Savannah State awaits Brigham
by Emily Horos
July 11, 2013 12:46 AM | 2988 views | 0 0 comments | 76 76 recommendations | email to a friend | print
After two seasons at South Georgia College, former Cherokee standout Zach Brigham will have the chance to continue playing at Savannah State.
<Br>Photo special to the Tribune
After two seasons at South Georgia College, former Cherokee standout Zach Brigham will have the chance to continue playing at Savannah State.
Photo special to the Tribune
Former Cherokee High School baseball player Zach Brigham recently accepted a scholarship to play at Savannah State University, and when he arrives on campus in a few weeks, he’s confident that he will succeed.

Brigham said the key is remembering that he’s a student-athlete, and keeping the “student” part first.

The third baseman spent the last two years at South Georgia College, a junior college in Douglas, about 2½ hours southwest of Savannah. There, Brigham said he learned the right way to practice and study, and how to be independent.

“It got my feet wet in college,” he said “I got away from home for two years. It has been baby steps going to the next level. I learned the right way to practice, the right way to play.”

Brigham said it’s something he first learned from Cherokee coach Jason McDaniel and assistant Ben Sosebee.

“My high school coaches really did a good job getting me prepared for junior college, and then junior college prepared me for the next level,” Brigham said. “Coaches McDaniel and Sosebee demanded the best from us on and off the field. We were student-athletes first. They demanded excellence.”

Brigham garnered the attention of Savannah State last fall, when a member of the Tigers’ staff saw him play in a fall league. The two sides kept in touch through the winter and spring, and he made his commitment to Savannah State official when he wrapped up his junior college career.

Savannah State is an NCAA Division I program coming off a successful season. The Tigers went 33-23, won the Mid-Eastern Athletic Conference championship for the first time and made their debut appearance in the NCAA regionals.

In 53 games at South Georgia, Brigham batted .286 with a .339 slugging percentage. He hit nine doubles, 22 RBIs and drew 21 walks, while striking out just 12 times.

In high school Brigham picked out the school of his dreams. He pursued a baseball scholarship there, and the program seemed interested, but in the end, they opted to sign another player with the scholarship Brigham thought he would be offered.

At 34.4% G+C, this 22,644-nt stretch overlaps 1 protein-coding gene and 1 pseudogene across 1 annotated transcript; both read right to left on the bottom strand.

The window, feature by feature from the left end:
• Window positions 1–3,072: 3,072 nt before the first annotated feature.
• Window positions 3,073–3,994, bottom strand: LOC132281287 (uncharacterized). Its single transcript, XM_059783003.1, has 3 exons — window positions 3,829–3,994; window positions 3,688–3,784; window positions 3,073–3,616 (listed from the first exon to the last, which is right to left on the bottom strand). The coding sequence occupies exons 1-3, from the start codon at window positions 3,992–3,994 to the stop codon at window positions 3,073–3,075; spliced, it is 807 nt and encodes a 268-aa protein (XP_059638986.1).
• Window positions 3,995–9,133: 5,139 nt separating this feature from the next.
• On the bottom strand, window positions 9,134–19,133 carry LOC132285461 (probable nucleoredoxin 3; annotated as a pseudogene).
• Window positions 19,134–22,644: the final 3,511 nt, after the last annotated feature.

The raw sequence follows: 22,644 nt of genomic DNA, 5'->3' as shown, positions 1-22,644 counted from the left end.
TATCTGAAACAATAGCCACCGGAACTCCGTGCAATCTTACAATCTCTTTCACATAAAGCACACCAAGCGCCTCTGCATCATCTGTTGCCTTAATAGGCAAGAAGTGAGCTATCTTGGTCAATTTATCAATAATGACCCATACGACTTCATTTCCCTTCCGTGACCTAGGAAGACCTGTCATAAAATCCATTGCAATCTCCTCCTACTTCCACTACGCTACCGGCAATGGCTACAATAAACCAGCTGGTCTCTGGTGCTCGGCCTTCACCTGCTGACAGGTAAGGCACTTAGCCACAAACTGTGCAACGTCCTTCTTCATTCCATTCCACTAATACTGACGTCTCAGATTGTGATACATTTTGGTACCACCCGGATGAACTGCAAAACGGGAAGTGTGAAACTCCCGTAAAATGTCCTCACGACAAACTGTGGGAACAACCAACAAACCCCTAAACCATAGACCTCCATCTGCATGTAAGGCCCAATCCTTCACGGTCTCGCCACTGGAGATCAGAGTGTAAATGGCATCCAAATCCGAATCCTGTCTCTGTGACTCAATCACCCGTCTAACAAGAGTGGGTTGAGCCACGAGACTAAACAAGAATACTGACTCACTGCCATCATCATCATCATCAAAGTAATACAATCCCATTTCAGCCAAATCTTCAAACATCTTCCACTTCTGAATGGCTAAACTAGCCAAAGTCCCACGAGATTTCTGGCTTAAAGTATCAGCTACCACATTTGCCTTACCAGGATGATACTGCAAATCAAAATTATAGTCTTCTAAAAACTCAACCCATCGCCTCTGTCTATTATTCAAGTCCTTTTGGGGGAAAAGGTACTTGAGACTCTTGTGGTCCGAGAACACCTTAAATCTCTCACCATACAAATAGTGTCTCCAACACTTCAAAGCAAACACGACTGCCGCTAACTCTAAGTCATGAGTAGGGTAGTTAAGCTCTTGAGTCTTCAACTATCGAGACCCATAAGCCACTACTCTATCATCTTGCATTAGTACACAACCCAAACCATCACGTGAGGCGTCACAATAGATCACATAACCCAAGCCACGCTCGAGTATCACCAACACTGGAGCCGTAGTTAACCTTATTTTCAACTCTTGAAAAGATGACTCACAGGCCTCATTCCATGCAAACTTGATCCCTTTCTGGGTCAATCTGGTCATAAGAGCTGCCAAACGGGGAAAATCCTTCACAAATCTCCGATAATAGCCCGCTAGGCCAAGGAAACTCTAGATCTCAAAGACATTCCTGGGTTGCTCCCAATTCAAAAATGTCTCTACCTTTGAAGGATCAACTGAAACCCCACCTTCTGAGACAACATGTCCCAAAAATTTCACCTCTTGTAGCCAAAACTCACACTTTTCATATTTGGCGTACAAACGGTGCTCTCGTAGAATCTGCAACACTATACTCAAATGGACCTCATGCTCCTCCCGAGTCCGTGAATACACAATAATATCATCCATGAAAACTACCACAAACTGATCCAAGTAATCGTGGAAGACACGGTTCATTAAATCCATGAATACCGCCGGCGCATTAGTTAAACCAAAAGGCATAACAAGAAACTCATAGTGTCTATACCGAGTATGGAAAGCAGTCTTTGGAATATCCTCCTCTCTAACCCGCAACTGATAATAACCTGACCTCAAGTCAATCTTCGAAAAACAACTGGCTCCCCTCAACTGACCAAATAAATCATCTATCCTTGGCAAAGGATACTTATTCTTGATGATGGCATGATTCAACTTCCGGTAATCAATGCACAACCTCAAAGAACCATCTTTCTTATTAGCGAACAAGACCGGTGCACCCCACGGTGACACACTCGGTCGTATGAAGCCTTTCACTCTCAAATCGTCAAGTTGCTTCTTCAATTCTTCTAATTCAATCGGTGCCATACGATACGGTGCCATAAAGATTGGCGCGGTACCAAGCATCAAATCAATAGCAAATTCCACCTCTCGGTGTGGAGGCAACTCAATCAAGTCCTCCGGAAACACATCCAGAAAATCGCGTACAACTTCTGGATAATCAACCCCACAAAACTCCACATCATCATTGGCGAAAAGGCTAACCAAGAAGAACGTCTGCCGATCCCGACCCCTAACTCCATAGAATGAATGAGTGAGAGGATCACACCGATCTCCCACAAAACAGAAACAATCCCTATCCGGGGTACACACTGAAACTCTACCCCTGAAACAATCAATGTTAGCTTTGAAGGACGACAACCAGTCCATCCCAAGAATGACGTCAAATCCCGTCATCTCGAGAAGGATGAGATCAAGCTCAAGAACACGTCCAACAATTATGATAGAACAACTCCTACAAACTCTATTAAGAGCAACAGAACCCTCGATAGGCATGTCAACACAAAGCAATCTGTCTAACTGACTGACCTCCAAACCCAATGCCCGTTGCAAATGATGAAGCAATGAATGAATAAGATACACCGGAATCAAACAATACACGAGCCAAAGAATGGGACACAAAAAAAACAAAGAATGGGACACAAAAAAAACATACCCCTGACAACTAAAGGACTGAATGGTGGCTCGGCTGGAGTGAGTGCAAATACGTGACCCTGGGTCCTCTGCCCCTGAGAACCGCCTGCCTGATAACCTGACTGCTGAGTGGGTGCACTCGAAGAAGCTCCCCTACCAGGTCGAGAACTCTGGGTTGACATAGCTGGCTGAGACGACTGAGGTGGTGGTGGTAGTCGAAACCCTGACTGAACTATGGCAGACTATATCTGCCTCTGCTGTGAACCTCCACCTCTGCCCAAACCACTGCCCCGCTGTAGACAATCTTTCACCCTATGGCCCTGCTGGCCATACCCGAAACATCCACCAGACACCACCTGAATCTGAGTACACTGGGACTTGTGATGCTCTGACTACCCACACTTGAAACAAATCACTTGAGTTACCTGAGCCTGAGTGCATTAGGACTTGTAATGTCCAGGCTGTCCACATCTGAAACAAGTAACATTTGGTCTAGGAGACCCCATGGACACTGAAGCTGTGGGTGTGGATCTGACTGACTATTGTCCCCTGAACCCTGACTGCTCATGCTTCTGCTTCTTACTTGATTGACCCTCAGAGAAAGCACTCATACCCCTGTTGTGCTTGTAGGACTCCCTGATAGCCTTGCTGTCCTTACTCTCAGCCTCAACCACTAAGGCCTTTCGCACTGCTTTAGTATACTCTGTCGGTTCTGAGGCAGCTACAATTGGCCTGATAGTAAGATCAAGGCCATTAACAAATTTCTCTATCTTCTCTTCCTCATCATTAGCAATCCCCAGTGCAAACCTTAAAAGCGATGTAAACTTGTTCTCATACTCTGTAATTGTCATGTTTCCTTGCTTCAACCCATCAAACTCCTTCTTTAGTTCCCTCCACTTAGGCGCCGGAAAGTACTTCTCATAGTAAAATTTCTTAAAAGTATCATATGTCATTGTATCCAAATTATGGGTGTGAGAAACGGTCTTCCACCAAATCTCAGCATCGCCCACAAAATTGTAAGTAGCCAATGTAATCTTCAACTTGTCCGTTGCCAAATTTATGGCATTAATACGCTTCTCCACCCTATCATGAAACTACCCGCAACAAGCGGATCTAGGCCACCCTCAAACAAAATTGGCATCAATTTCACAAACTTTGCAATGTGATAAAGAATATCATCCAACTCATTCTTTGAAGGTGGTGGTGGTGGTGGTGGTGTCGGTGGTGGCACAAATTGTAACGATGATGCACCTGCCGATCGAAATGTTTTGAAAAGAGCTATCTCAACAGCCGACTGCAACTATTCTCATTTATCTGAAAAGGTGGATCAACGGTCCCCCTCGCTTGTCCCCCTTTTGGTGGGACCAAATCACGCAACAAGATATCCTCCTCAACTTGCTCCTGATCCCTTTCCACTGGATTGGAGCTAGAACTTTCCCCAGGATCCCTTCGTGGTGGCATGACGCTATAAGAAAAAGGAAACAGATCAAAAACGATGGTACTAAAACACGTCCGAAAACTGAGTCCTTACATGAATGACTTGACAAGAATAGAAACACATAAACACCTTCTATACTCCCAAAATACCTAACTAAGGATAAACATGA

“Coming out of high school, I had a pretty good run,” said Brigham, who was a key part of the Cherokee lineup. “I really didn’t understand the recruitment process coming out of high school. So much of it is getting your name out and I didn’t understand that. I had my heart set on one school. My coaches tried to help me along, but I was sort of thick-headed about it. When they signed the other kid, I was kind of heart broke. I didn’t really know which way to turn. Thankfully, South Georgia came calling and I found my way.”

In the end, Brigham says it worked out for the best. He got a lot of playing time at South Georgia, starting every game.

“It was a stepping stone for the next level,” he said. “I learned to play baseball at a higher level. Fortunately, it worked out like I wanted it to. Initially, it was a little disappointing, going to junior college, but I wouldn’t change it for the world.”

Brigham won’t be alone making the transition. Two other players from South Georgia, Trey Sikes and Brandon Whitmore, will be making the move to Savannah State as well.

Brigham’s family is from Savannah and he has been there many times. He said it is a much larger area than Douglas, so that may be an adjustment in and of itself.

“Douglas is a small town with a lot of cotton, and there is nothing wrong with that,” Brigham said. “I come from a small town where everybody knows everybody, but what Douglas taught me was how to practice and play the right way and that is going to transfer to Savannah. Hopefully, I keep the values I learned at South Georgia and how to go out and practice.”

Still, Brigham is excited about the opportunity to continue to play baseball and earn a degree. And if the professional ranks come calling, he said he would take the chance.

“At this point, my goal is to be a student first,” Brigham said. “My parents always taught me to keep my grades up, so I want to do that and get my degree (in business administration). As far as baseball, if the professional thing comes around, I’m keeping my fingers crossed for that to happen. I would love to get drafted. That is my next athletic goal.”

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